Best practice report: Customer Loyalty 2

January 2, 2014 by BPIR.com Limited

Survey and Research

Customer Loyalty and Relationship Quality
A  study  examined  how  relationship  quality  might lead to customer loyalty for younger consumers. [11] (Figure 5, see below, offers an explanation of relationship quality, service quality and customer loyalty.) The study measured the relationship quality exhibited by a service organisation and whether positive behavioural or attitudinal outcomes were achieved. It also examined the importance of service quality  in  connection  with  building  both  relation- ship quality and customer loyalty. Data was collected from a survey of 257 young consumers, aged 18-31, in Hong Kong. The study revealed that:

  1. Service quality did not lead to customer loyalty for young consumers.
  2. Five of six parameters of customer loyalty showed a strong relationship between relationship quality and customer loyalty.
  3. The direct effect of service quality on loyalty was found to be insignificant, but service quality had a direct influence on relationship quality, which in turn had a direct influence on customer loyalty

Customer Experience Management A Priority
In a 2013 Oracle corporation survey of customer experience management, respondents gave answers in the following percentages:

  • 81% were willing to pay a premium for a superior customer experience
  • 89% switched brands after poor customer experiences
  • 20% of organisations reported annual percentage revenue losses due to poor customer experience management
  • 93% of executives said that improving customer experience is one of their top-three business priorities
  • 18% expected to increase spending on customer experience technology over the next two years. [10]

Poor Processes Affect Customer Loyalty
In a 2013 IDC global survey of customer loyalty commissioned by Ricoh, respondents that had experienced ineffective document-driven processes reported the following:

  • 70% said they would be less likely to do business with that company in future
  • 60% said they would probably switch to a different company
  • More than 30% said they would write negative reviews about their experience in online forums
  • More than 60% of organisations surveyed reported that maximizing the effectiveness and efficiency of their customer-facing processes would be likely to improve revenue by an average of 10.1%
  • 56% of organisations reported spending one day or less reviewing processes; just over one-third of the respondents agreed this was not enough time. [7]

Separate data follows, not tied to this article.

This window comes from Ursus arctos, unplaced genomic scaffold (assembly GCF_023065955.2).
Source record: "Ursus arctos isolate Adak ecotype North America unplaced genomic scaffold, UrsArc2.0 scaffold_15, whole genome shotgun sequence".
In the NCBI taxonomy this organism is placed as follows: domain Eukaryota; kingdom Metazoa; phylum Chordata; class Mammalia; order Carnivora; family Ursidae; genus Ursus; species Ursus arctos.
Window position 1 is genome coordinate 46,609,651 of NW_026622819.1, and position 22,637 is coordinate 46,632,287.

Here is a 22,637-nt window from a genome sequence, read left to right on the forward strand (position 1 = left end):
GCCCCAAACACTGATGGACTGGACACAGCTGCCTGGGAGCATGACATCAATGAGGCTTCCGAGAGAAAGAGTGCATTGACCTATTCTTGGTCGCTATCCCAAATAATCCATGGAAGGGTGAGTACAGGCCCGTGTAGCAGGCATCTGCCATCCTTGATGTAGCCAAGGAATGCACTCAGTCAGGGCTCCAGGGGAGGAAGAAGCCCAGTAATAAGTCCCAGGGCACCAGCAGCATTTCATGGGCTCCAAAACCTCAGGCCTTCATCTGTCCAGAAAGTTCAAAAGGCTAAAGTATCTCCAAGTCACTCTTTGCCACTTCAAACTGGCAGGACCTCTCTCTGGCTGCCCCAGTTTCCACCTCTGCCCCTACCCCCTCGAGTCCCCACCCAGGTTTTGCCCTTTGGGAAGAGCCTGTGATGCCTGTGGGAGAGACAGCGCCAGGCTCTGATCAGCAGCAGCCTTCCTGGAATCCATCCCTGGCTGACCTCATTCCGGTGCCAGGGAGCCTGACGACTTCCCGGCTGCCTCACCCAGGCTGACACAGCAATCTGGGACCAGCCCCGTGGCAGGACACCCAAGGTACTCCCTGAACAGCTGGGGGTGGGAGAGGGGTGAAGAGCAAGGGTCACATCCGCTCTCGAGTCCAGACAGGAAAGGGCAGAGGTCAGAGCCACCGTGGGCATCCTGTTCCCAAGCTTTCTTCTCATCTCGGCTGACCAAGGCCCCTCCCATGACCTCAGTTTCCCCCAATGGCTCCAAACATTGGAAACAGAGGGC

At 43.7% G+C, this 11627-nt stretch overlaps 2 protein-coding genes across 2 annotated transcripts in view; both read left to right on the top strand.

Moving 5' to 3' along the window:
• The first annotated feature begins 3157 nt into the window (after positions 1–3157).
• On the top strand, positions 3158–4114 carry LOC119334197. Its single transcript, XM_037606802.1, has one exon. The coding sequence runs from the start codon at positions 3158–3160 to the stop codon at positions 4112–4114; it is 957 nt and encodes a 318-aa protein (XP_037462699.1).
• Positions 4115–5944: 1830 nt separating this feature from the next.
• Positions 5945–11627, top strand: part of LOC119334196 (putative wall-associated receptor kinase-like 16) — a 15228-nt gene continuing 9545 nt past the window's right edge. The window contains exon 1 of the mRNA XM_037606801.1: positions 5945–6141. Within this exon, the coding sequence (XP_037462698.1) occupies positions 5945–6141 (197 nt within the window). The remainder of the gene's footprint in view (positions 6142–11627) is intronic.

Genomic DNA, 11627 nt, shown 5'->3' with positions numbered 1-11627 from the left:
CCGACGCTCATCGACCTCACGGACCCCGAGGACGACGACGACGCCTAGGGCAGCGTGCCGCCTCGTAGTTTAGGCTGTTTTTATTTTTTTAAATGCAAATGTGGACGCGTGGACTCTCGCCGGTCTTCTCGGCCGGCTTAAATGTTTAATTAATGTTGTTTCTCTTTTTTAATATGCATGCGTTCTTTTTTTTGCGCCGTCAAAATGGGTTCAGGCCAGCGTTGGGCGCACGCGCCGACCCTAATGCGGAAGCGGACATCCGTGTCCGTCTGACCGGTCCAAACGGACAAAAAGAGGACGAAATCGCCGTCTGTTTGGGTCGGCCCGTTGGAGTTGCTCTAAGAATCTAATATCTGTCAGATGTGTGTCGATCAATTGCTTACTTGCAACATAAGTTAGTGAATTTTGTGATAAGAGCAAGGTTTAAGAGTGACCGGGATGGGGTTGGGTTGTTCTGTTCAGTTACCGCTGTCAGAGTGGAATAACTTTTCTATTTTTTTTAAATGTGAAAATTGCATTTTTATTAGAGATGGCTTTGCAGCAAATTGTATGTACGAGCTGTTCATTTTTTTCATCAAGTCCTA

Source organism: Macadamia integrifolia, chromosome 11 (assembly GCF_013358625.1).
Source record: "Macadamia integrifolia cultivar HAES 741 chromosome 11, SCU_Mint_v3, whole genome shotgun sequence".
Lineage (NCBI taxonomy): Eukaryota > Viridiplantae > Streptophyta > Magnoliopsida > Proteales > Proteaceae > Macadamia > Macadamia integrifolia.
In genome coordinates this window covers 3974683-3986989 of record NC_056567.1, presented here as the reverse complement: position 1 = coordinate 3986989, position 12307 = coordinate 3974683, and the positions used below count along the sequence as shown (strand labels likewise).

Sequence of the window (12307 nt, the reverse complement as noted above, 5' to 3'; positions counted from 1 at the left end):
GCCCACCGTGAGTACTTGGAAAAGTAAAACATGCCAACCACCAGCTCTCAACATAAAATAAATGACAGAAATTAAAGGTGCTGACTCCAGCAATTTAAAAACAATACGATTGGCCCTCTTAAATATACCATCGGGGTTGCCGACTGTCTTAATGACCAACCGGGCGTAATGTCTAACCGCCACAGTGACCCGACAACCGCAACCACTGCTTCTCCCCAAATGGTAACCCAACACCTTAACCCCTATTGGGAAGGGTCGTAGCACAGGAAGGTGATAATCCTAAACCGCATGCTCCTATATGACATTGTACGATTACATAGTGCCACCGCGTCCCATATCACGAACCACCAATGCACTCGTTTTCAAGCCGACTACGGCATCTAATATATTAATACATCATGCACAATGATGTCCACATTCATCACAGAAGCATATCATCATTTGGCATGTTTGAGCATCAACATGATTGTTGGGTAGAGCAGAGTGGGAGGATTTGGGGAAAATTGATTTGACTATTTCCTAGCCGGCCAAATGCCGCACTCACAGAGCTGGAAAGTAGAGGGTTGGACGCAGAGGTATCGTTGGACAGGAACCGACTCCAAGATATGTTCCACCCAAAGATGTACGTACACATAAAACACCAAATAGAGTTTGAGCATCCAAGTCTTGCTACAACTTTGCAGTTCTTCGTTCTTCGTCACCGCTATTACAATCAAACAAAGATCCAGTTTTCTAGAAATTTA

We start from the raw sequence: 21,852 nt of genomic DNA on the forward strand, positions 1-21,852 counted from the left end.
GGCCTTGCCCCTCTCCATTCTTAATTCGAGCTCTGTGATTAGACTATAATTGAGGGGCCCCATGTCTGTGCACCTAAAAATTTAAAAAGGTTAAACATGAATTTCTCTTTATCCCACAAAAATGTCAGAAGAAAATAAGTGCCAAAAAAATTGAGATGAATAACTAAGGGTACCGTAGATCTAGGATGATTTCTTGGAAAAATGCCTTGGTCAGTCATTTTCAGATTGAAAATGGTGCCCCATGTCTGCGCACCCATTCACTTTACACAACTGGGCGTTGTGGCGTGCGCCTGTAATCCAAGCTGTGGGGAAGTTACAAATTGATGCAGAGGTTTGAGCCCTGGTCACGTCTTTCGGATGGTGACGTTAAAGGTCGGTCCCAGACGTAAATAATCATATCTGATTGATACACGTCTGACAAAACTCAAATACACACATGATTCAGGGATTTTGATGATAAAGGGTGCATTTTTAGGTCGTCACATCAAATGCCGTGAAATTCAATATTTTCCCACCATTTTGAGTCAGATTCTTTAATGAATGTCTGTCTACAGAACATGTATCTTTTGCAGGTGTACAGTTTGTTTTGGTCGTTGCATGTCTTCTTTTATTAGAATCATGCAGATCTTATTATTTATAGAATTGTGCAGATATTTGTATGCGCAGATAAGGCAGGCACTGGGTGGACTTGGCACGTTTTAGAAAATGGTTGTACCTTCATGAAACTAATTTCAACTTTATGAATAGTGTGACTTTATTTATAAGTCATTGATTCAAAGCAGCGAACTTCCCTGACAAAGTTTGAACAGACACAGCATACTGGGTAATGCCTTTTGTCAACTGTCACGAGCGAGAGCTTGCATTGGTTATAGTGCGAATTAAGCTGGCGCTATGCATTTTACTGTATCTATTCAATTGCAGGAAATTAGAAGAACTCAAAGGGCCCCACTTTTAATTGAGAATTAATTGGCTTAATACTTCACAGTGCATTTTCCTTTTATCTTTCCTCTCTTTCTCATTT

Customer Loyalty and Retention
A survey on the subject of customer loyalty management and practices received 92 responses from organisations in the United States:

  • 44% measured retention through the use of technology and 56% through other means (such as surveys or sales revenue)
  • 97% of the organisations believed customer loyalty was very important, but only 27% actually measured it
  • 73% of sales came from existing customers
  • more than 50% retained customers for six years or more
  • 96% said their top five customers had purchased from the competition during the last three years when they had expected to receive the order. [12]

Web Site Innovation and Perceived Service Quality
A 2012 study examined consumer perceptions of the influence of website innovation on service quality, trust, loyalty and word-of-mouth recommendations toward that website. Responses were analysed from 370 Australian e-retail customers. The results revealed that the perception of an innovative experience on an e-retail website led to more positive perceptions of overall e-service quality, higher levels of trust, website loyalty and positive word-of-mouth behaviour. Perceived web site-service innovation:

  • had a strong, positive impact on consumer’s evaluations of the overall e-service quality
  • facilitated the development of trust in the e-retailer’s website
  • led to consumers showing stronger levels of website loyalty, and
  • led to consumers being more likely to tell others about the site and to recommend it. [13]

E-Commerce and Developing Customer Loyalty
The role of trust in shaping e-commerce relationships was investigated using a survey of 420 business students from a large university in the United States. The study recorded the following key factors associated with growing customer loyalty:

  1. Trust and the associated contributing components of competence, goodwill, and integrity were very important.
  2. A shared belief in the integrity, competence, and goodwill of web vendors positively affected consumer trust.
  3. Both satisfaction and value were particularly important aspects associated with one-time or short-term transactions.
  4. While satisfaction was an important short-term attribute, value had a longer-term impact on customer loyalty.
  5. A positive relationship existed between loyalty and word of mouth: loyal customers engaged more strongly in word-of-mouth referrals. [14]
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